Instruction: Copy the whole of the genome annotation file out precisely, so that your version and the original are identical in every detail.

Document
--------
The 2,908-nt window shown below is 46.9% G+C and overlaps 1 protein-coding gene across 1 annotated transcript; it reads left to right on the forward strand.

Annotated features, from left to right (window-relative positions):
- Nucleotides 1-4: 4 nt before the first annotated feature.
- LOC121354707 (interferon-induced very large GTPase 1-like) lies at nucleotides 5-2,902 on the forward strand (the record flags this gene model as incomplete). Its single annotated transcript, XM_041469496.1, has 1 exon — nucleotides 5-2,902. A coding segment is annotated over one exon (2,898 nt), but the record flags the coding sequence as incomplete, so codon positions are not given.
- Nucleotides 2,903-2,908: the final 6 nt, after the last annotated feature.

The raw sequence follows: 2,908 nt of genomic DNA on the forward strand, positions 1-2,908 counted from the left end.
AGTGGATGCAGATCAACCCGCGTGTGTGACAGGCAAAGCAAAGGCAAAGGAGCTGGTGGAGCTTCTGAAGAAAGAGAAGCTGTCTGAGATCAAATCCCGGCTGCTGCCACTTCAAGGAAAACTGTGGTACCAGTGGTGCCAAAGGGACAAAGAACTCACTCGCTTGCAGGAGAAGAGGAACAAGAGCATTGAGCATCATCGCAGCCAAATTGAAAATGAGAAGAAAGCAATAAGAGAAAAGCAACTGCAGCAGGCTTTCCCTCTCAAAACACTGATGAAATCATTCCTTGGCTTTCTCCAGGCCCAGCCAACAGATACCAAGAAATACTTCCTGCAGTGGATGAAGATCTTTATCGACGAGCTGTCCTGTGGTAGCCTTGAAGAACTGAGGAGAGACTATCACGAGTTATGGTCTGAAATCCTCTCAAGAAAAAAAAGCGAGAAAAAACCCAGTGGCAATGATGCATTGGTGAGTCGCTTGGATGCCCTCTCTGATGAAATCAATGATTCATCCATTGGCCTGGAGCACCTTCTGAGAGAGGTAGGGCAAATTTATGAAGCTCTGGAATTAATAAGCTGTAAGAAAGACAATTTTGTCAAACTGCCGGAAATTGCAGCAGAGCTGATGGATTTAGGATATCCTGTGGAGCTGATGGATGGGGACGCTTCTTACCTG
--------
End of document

The 2,908-nt window shown below is 46.9% G+C and overlaps 1 protein-coding gene across 1 annotated transcript; it reads left to right on the forward strand.

Annotated features, from left to right (window-relative positions):
- Nucleotides 1-4: 4 nt before the first annotated feature.
- LOC121354707 (interferon-induced very large GTPase 1-like) lies at nucleotides 5-2,902 on the forward strand (the record flags this gene model as incomplete). Its single annotated transcript, XM_041469496.1, has 1 exon — nucleotides 5-2,902. A coding segment is annotated over one exon (2,898 nt), but the record flags the coding sequence as incomplete, so codon positions are not given.
- Nucleotides 2,903-2,908: the final 6 nt, after the last annotated feature.

The raw sequence follows: 2,908 nt of genomic DNA on the forward strand, positions 1-2,908 counted from the left end.
AGTGGATGCAGATCAACCCGCGTGTGTGACAGGCAAAGCAAAGGCAAAGGAGCTGGTGGAGCTTCTGAAGAAAGAGAAGCTGTCTGAGATCAAATCCCGGCTGCTGCCACTTCAAGGAAAACTGTGGTACCAGTGGTGCCAAAGGGACAAAGAACTCACTCGCTTGCAGGAGAAGAGGAACAAGAGCATTGAGCATCATCGCAGCCAAATTGAAAATGAGAAGAAAGCAATAAGAGAAAAGCAACTGCAGCAGGCTTTCCCTCTCAAAACACTGATGAAATCATTCCTTGGCTTTCTCCAGGCCCAGCCAACAGATACCAAGAAATACTTCCTGCAGTGGATGAAGATCTTTATCGACGAGCTGTCCTGTGGTAGCCTTGAAGAACTGAGGAGAGACTATCACGAGTTATGGTCTGAAATCCTCTCAAGAAAAAAAAGCGAGAAAAAACCCAGTGGCAATGATGCATTGGTGAGTCGCTTGGATGCCCTCTCTGATGAAATCAATGATTCATCCATTGGCCTGGAGCACCTTCTGAGAGAGGTAGGGCAAATTTATGAAGCTCTGGAATTAATAAGCTGTAAGAAAGACAATTTTGTCAAACTGCCGGAAATTGCAGCAGAGCTGATGGATTTAGGATATCCTGTGGAGCTGATGGATGGGGACGCTTCTTACCTG